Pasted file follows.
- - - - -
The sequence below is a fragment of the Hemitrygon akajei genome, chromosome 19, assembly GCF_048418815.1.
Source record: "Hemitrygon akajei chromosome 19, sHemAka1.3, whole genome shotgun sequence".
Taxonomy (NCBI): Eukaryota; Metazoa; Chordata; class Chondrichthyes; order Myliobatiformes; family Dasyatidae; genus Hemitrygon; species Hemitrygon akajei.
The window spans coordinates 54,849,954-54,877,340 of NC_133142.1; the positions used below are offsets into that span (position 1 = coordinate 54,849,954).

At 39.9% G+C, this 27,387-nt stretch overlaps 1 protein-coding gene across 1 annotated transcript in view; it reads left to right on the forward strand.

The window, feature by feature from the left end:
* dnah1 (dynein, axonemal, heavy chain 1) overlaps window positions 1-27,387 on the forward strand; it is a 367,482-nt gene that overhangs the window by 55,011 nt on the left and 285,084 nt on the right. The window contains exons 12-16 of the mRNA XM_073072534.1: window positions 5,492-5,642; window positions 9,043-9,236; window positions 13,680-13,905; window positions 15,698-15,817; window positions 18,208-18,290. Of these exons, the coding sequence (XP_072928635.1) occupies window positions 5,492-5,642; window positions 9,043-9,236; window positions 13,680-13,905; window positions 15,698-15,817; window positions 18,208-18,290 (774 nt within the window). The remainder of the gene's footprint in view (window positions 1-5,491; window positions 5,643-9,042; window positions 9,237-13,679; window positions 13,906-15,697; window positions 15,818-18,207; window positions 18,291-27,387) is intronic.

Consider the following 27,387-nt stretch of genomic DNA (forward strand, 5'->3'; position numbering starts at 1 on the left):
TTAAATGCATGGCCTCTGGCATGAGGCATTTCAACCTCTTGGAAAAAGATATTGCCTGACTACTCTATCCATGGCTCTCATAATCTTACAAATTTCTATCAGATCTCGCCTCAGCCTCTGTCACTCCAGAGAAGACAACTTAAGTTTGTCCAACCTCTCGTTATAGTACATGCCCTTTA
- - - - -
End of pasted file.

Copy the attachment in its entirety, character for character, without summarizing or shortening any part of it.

The sequence below is a fragment of the Hemitrygon akajei genome, chromosome 19, assembly GCF_048418815.1.
Source record: "Hemitrygon akajei chromosome 19, sHemAka1.3, whole genome shotgun sequence".
Taxonomy (NCBI): Eukaryota; Metazoa; Chordata; class Chondrichthyes; order Myliobatiformes; family Dasyatidae; genus Hemitrygon; species Hemitrygon akajei.
The window spans coordinates 54,849,954-54,877,340 of NC_133142.1; the positions used below are offsets into that span (position 1 = coordinate 54,849,954).

At 39.9% G+C, this 27,387-nt stretch overlaps 1 protein-coding gene across 1 annotated transcript in view; it reads left to right on the forward strand.

The window, feature by feature from the left end:
* dnah1 (dynein, axonemal, heavy chain 1) overlaps window positions 1-27,387 on the forward strand; it is a 367,482-nt gene that overhangs the window by 55,011 nt on the left and 285,084 nt on the right. The window contains exons 12-16 of the mRNA XM_073072534.1: window positions 5,492-5,642; window positions 9,043-9,236; window positions 13,680-13,905; window positions 15,698-15,817; window positions 18,208-18,290. Of these exons, the coding sequence (XP_072928635.1) occupies window positions 5,492-5,642; window positions 9,043-9,236; window positions 13,680-13,905; window positions 15,698-15,817; window positions 18,208-18,290 (774 nt within the window). The remainder of the gene's footprint in view (window positions 1-5,491; window positions 5,643-9,042; window positions 9,237-13,679; window positions 13,906-15,697; window positions 15,818-18,207; window positions 18,291-27,387) is intronic.

Consider the following 27,387-nt stretch of genomic DNA (forward strand, 5'->3'; position numbering starts at 1 on the left):
TTAAATGCATGGCCTCTGGCATGAGGCATTTCAACCTCTTGGAAAAAGATATTGCCTGACTACTCTATCCATGGCTCTCATAATCTTACAAATTTCTATCAGATCTCGCCTCAGCCTCTGTCACTCCAGAGAAGACAACTTAAGTTTGTCCAACCTCTCGTTATAGTACATGCCCTTTA